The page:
Thursday, December 29, 2016

builds strong bones and teeth

While reading a book of Dylan Thomas' letters, I came across one from 1951 or so, written to Marguerite Caetani, publisher of the Italian literary journal Bottega Oscura. Thomas is, as usual, begging for money, offering Caetani the first rights to a "play for voices" called, provisionally, "Llareggub", which is obviously a fake Welsh place name and also "bugger all" spelled backwards. Thomas offered the as-yet-incomplete play to Caetani for £100. I'm not sure he got the money, and I am sure the play actually went to the BBC rather than to Italy. That is not the point. The point is that Thomas describes the play to Caetani in a long breathless and inspired paragraph, clearly in love with the idea and possibly making some of it up in the heat of the moment. The description of the play in Thomas' begging letter made me want to not only read Llareggub, but to write my own version of it. Yes, I said, that's a grand idea, a sort of "Our Town" influenced by Proust's ideas of memory and Joyce's ideas of character and language and the further influence of whatever American writers have seeped into my bones, with no doubt a larding of Shakespeare for good measure. I feel that I could do something with those ideas, that there are many possibilities to be discovered within the work. By now I've read the first part of "Under Milk Wood" (the name Thomas eventually settled on for the play) and it seems pretty terrific. I see that a couple of films have been made of it. I am particularly interested in the first version, with Peter O'Toole, Richard Burton, and Elizabeth Taylor. Why would I not be? I digress.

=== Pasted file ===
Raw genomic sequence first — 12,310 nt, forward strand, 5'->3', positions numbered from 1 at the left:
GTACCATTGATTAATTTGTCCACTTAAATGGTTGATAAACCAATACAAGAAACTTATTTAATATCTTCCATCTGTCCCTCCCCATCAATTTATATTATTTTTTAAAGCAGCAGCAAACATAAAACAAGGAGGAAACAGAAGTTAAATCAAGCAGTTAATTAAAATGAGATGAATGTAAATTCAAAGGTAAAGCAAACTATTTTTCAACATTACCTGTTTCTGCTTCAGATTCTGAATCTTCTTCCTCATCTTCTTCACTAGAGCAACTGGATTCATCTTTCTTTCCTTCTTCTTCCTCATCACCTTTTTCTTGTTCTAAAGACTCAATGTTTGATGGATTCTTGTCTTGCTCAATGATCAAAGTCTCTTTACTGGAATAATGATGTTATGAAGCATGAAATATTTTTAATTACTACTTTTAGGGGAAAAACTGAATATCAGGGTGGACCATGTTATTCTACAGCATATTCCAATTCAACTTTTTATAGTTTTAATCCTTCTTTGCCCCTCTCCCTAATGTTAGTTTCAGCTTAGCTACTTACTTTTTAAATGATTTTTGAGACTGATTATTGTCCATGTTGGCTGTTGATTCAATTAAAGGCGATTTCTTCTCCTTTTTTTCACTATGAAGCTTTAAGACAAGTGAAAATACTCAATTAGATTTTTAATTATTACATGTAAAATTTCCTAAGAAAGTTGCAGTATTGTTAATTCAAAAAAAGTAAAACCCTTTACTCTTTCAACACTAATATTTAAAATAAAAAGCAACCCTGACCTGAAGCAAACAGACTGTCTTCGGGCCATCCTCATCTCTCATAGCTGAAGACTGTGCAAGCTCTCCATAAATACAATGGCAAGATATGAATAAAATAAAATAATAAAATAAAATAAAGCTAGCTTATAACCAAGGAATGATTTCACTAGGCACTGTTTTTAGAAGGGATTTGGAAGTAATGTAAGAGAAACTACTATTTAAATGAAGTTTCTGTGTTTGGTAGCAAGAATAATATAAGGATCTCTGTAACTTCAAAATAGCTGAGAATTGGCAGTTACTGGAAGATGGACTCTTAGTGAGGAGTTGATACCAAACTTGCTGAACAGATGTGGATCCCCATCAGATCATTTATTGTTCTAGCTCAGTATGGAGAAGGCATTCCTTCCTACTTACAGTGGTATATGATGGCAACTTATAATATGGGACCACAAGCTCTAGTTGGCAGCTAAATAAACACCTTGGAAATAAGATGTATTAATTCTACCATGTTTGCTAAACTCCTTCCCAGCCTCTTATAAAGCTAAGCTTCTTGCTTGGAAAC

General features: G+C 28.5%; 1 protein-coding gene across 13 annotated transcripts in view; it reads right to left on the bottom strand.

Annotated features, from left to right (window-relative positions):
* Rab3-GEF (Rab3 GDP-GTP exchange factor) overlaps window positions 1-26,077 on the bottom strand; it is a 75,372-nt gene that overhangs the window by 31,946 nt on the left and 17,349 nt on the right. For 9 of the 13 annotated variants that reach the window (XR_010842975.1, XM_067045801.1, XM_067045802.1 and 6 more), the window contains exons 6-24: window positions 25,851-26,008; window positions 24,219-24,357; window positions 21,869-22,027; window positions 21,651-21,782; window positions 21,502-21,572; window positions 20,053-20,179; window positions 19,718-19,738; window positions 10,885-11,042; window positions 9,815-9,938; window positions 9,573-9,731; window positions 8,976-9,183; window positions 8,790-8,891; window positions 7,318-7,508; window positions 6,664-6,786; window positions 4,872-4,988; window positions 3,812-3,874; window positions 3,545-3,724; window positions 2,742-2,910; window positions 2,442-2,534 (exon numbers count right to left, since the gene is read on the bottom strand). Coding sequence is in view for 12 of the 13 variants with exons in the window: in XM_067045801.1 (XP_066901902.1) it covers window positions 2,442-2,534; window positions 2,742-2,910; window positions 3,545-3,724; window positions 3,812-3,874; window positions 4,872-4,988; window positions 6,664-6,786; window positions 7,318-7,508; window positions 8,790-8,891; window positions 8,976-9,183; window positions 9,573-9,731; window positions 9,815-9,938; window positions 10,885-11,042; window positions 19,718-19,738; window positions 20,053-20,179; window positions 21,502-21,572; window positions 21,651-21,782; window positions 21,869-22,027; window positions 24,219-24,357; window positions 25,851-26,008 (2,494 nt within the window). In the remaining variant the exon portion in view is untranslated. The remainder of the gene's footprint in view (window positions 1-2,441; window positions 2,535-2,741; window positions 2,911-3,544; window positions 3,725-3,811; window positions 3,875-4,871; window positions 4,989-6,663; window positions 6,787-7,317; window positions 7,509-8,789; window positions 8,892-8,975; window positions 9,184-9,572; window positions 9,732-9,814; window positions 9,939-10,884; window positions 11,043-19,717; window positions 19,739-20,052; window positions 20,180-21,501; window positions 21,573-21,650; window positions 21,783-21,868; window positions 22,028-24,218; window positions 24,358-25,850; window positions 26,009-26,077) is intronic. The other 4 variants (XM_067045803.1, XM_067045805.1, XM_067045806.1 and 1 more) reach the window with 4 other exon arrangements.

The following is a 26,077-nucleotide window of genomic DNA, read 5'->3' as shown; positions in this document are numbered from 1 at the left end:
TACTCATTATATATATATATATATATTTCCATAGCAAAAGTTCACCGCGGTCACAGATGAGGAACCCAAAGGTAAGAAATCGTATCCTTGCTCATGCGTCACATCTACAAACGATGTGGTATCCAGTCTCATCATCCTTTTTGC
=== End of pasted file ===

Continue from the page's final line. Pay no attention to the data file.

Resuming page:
Anyway, this is an attractive idea despite the fact that it's highly unoriginal of me. I would of course not write a play; the novel seems to be the form that's chosen me. And I've sworn off writing novels after I complete the current work in progress. And yet. It is an attractive idea that looks interesting in all the right ways. I know a small town on the Colorado plains that I could take as a model. Of course "Under Milk Wood" is quite well known (there's a statue of Captain Cat in Swansea) and I'm like a man in a rowboat washing ashore on Coney Island and thinking he's discovered the New World, despite the millions of people already living in Brooklyn.

Tuesday, December 20, 2016

Books read, etc., 2016 edition

No messing around in 2016; here's the list:

Stendahl The Red and the Black
Robert F. Scott Antarctic Diary
Michael Smith Tom Crean: Unsung Hero
Eliot Bliss Saraband
Anton Chekhov The Bishop and Other Stories
Arthur Conan Doyle His Last Bow
JRR Tolkien "Leaf By Niggle"
JRR Tolkien "Farmer Giles of Ham"
William Shakespeare "Troilus and Cressida"
Gertrude Stein Paris France
Kaethe Recheis Lena: Unser Dorf in der Krieg
Ursula K. Le Guin A Wizard of Earthsea
Ursula K. Le Guin The Tombs of Atuan
Ursula K. Le Guin The Farthest Shore
E. B. White Here is New York
Max Frisch Homo faber: ein Bericht
Juan Rulfo Pedro Páramo
Anton Chekhov The Party and Other Stories
Francis Beaumont "The Knight of the Burning Pestle"
Magda Szabó The Door
Anton Chekhov The Story of a Nobody
Richard Henry Dana Two Years Before the Mast
Robert Louis Stevenson Treasure Island
George Orwell Down and Out in Paris and London
H.W. Tilman Mischief Goes South
Thomas More Utopia
Abraham Lincoln Selected Speeches and Writings
Anton Chekhov "Three Years"
H.W. Tilman Mischief in Patagonia
Ernest G. Draper Lectures in Navigation